On each of the three nights I caught the shows, I chatted with Capaldi for a bit and did dinner or drinks with Al. But on the third, which happened to be the last night of the tour, Al invited me to have a late supper with a group of folks that included Capaldi.
We ended up at a lovely French bistro in Washington, DC’s Georgetown. There were six of us in all and we had a wonderful time conversing about wine, music, and a bit of politics. I was seated next to Jim, which allowed me to check up on how Steve Winwood was doing. We also got to discuss a situation involving another friend Capaldi and I had in common.
Al Stewart — you may know him from his 1970s hits “The Year of the Cat” and “Time Passages” — is a quintessential gentleman, almost always gracious and polite. Jim was a gentleman too, and like Al, quite intelligent, but a bit more rough about the edges. He had a hearty laugh and a twinkle in his eye and was very warm; I imagine Jim would have been great fun in a pub. But as we talked about our mutual friend, his dander rose a bit.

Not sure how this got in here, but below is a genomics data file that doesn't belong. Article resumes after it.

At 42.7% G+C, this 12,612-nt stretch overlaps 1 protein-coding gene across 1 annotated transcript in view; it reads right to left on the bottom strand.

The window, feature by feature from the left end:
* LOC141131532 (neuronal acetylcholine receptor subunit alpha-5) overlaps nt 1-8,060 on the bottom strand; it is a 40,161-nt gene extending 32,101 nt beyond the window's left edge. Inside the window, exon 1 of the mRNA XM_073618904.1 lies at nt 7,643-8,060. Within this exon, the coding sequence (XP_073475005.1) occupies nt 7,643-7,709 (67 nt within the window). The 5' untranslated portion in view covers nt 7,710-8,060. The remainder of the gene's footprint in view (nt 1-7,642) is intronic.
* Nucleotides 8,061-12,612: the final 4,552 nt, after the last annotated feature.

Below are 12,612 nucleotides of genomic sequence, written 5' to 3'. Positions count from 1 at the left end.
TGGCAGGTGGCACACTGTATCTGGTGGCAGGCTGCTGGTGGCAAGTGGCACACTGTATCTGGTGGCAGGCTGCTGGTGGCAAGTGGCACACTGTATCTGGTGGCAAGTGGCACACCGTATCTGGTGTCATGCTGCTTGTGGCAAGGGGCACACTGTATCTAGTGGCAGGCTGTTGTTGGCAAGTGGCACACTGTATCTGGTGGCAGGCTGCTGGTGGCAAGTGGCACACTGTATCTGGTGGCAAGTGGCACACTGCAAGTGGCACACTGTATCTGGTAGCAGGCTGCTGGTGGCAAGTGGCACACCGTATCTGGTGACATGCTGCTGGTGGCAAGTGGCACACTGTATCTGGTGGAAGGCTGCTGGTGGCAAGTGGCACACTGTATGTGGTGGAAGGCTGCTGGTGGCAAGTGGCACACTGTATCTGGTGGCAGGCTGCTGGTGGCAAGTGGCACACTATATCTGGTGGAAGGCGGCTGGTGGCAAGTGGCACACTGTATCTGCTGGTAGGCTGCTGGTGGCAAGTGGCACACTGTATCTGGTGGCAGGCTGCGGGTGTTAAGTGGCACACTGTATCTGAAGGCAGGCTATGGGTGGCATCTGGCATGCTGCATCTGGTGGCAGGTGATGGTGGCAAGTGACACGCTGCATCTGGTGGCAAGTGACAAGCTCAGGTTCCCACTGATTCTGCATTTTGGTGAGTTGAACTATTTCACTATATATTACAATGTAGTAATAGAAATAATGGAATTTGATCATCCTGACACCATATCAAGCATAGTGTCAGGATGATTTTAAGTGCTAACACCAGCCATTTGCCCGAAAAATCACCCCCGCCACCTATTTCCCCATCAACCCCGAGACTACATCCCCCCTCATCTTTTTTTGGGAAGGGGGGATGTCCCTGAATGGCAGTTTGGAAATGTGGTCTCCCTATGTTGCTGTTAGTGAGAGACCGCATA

This friend had married a fairly conservative, right-wing woman. I had met this woman and liked her well enough, but I never understood what brought the couple together. Neither did Jim, who recounted an episode where he witnessed the woman scolding her more progressive spouse about the company he was keeping — she apparently did not approve of him being around people who weren’t devout evangelical Christians. Jim turned to his friend and asked him if he was going to knuckle under to the dictates of his bigoted wife.
Al spoke up, not to defend the woman, but to insist that it was rude to degrade those who hold different beliefs. That was a good point, I said. But Jim stuck to his guns: That may be, he said, but you do no one favors by coddling bigots. “They’re wrong,” Jim said in a booming but raspy baritone. “We shouldn’t put up with it. Period.”
Again, Al spoke for tolerance. “You must take people’s backgrounds and experiences into consideration,” he said, noting that people need time and understanding if there is any hope of enlightening them.
Jim wasn’t having it. “Right. And in the meantime, discrimination goes on, poverty goes on, and we have to be polite to the religious nuts?”